Walmart: Reducing Carbon Emissions by a Gigaton

Did you know that the meat and milk we consume emits more greenhouse gases (GHGs) than Exxon’s annual operations? According to the Sustainability Consortium, grocery products emit 1.7 gigatons of GHGs every year, compared to only 577 megatons of GHGs for dairy and meat [1]. It turns out that the incremental production steps in the product lifecycle compounds the CO2 generated from farming, processing, transportation, and waste management [2].  However, is the meat and dairy consumer the culprit, or are the retailers and the suppliers the origin of these negative externalities?

In a world where the impacts of climate change become more apparent to the everyday consumer, Walmart – the world’s largest retailer – has confronted our modern environmental challenges by implementing systemic eco-campaigns [3]. Under the name of Project Gigaton, Walmart’s fortified sustainability goal, promised in 2016 to reduce greenhouse emissions from its supply chain operations by 1 metric tons, or a Gigaton, by the end of 2030 [4].

In order to turn initiatives into reality, Walmart plans to focus on the short-term and medium-term benefits of modernized store operations to drive these efforts, while empowering the buy-in support from suppliers. Several business leaders at Walmart have emphatically supported technology innovations at the plant.  Laura Phillips, SVP of Sustainability at Walmart, acknowledges that “the short-term strategy will focus in Scope 1 and Scope 2 solutions implementing renewable energy usage at retail locations, cleaner transportation fleets, and optimized supply chain routes” [5]. Each of these activities will be transformed into a single metric deriving the improvement into CO2 tons. Overall, Walmart hopes that these efforts will lead to a 18% reduction of Scope 1 and 2 absolute emissions by 2025 [6].

                                      

Yet, when approximately +80% of retail emissions occur in the plant supply chain, how can Walmart drive emissions reductions down the line? (figure 1). To focus on this challenge, Walmart has set up a medium-term strategy to empower the buy-in support from its hardline and produce suppliers (figure 2) [7]. By educating its suppliers and stakeholders via an “interactive digital toolkit”, and by setting an annual environmental summit at their HQ in Bentonville, AR, Walmart hopes to engage world leaders through six key environmental pillars [8]. In turn, Walmart will celebrate the commitment of its suppliers through public recognition and press coverage. Each of these improvements will be quantified in CO2 terms and added to a running tally measuring the aggregate return of Project Gigaton.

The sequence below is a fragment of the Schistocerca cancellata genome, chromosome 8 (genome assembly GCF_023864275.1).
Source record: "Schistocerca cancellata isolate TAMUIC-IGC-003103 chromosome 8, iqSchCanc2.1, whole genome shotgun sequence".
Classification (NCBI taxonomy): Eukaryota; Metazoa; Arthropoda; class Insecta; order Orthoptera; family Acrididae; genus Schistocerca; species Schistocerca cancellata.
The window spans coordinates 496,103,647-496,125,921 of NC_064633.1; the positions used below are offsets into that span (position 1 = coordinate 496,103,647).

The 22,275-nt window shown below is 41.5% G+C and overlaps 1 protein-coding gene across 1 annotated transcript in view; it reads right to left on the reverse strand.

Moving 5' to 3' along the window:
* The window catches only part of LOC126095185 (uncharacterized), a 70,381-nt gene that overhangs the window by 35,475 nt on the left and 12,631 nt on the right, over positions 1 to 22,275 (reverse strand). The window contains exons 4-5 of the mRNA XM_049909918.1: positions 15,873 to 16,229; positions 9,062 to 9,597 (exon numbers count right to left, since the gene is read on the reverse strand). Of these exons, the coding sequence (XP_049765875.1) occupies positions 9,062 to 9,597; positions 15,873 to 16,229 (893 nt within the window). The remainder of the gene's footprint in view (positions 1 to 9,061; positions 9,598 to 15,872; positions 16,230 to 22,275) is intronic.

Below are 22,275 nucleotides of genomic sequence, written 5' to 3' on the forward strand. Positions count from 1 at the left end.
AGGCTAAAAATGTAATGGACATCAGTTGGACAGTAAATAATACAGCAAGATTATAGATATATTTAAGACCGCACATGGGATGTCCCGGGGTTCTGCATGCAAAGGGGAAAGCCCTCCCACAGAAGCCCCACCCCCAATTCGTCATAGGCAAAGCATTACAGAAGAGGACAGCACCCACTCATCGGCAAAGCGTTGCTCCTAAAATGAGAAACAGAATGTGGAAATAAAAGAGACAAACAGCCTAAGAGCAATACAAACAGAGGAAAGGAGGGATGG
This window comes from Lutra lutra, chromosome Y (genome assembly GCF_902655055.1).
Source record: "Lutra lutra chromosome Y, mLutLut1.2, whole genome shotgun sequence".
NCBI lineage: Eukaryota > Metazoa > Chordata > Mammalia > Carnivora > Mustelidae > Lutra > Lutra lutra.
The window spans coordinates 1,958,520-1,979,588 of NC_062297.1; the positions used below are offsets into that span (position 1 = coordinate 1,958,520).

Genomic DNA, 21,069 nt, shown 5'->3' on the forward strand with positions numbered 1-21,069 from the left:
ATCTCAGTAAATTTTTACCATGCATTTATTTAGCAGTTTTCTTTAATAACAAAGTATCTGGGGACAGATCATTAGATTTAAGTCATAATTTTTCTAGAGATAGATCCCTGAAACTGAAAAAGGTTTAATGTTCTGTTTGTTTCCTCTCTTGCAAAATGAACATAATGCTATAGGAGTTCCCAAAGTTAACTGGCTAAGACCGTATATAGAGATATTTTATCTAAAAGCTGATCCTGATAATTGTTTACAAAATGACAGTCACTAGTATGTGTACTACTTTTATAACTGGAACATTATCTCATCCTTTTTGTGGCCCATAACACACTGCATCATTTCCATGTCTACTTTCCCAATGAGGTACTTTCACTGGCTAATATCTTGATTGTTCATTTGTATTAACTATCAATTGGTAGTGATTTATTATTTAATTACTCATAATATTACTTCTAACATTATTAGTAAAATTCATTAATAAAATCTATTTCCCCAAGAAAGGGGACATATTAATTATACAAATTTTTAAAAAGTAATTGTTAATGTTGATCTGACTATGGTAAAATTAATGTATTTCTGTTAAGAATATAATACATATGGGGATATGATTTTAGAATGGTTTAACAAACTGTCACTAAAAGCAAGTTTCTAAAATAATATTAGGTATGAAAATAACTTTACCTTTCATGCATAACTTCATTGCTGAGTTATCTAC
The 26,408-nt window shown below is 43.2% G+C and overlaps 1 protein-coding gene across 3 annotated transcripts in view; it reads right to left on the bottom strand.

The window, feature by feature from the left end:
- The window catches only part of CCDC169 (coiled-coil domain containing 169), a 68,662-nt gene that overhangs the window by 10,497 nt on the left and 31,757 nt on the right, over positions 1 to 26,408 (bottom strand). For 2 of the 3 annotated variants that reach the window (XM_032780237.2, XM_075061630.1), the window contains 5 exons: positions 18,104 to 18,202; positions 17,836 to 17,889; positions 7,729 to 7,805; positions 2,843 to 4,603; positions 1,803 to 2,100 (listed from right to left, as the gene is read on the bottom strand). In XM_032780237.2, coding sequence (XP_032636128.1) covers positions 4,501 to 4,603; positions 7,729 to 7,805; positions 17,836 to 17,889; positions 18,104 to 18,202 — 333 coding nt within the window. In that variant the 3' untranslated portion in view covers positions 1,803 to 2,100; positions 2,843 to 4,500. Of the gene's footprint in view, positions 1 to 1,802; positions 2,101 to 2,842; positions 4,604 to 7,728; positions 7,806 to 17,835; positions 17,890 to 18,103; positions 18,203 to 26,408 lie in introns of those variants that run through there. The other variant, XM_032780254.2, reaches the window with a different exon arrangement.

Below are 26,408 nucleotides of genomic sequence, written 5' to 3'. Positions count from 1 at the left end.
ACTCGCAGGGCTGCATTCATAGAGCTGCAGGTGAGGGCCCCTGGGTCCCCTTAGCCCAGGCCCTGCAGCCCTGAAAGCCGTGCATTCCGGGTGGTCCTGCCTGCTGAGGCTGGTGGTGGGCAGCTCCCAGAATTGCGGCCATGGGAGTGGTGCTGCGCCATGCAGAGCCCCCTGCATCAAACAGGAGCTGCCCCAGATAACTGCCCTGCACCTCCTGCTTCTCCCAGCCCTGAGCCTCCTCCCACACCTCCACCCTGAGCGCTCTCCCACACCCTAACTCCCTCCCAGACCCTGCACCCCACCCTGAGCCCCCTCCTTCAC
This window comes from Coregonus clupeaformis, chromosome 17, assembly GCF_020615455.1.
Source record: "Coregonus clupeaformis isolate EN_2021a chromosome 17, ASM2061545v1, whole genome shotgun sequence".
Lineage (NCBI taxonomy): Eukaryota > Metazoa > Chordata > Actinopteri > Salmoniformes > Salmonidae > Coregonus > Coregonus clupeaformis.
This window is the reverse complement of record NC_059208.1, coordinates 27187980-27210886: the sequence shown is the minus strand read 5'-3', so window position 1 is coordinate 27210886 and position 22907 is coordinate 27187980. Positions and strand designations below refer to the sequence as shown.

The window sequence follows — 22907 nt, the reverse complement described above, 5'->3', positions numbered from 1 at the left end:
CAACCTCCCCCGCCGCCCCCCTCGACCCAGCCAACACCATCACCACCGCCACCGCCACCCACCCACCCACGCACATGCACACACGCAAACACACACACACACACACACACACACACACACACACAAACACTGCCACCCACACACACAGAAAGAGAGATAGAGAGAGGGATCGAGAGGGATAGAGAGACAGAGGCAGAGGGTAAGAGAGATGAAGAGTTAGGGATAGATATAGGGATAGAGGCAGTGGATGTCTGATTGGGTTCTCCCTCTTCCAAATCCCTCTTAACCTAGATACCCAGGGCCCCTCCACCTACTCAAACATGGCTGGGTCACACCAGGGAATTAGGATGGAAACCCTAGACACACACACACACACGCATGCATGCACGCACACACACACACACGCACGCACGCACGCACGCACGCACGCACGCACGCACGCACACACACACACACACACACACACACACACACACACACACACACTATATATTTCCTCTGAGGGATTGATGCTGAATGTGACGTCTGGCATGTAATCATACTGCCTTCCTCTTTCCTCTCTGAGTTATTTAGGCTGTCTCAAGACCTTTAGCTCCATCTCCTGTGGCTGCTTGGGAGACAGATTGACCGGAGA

While supplier support is a necessity, Walmart could make harder decisions to enhance the reductions in emissions. As e-commerce becomes a higher focus of Walmart’s growth strategy, there are new areas ripe for CO2 reductions.  For example, in a case study conducted by Bain in 2016, analysts showed that doubling the average number of items purchased per e-commerce transaction and eliminating split shipments could reduce short-term per-item emissions by 30%, and cut shipping costs by more than 50% (figure 3).

                                   

Walmart could raise procurement efficiency through the implementation of data and analytics tools to better predict supplier demand rates, and improve the shipment accuracy (figure 4) [9].

Additionally, in order to increase reductions in the medium term, Walmart could replace its supplier options and promote more carbon efficient channels. Since nearly half – 48 percent – of supply-chain greenhouse gas emissions come from the grocery category, consumable product choices could be shifted towards more local and organic producers, which on average use 40% less water/fertilizer resources than mainstream suppliers [10]. Although more expensive in a per-unit basis, organic produce could promote a corporate culture of sustainability and support the economy of the communities surrounding Walmart distribution centers and warehouses.

Nevertheless, the remaining problem with corporate-led environmental campaigns is measuring the true long-term impact on the environment after they are over. As mentioned earlier, Walmart’s initiatives focus on reducing Scope 1 and 2 internal emissions, and working with suppliers and partners to reduce Scope 3 absolute emissions [11]. Walmart confirmed that they will measure avoided and absolute emissions equally to achieve their goal. Avoided emissions, which occur outside the scope of the product development cycle, tend to be harder to attribute but easier to approximate [12]. By taking this tactic, Walmart’s metrics may be able double the contribution factor of their investments and reach their goal faster.

To summarize, Walmart has transformed a megatrend into a corporate promise for the years to come. By channeling consumer concerns into potential cost savings, Project Gigaton will reduce supply chain costs by reducing energy waste throughout. At the same time, how can Walmart truly ensure that these behaviors will be systematized to derive emissions reductions in the future? Is Walmart’s performance metric a robust metric for the reduction of emissions in the supply chain? [13]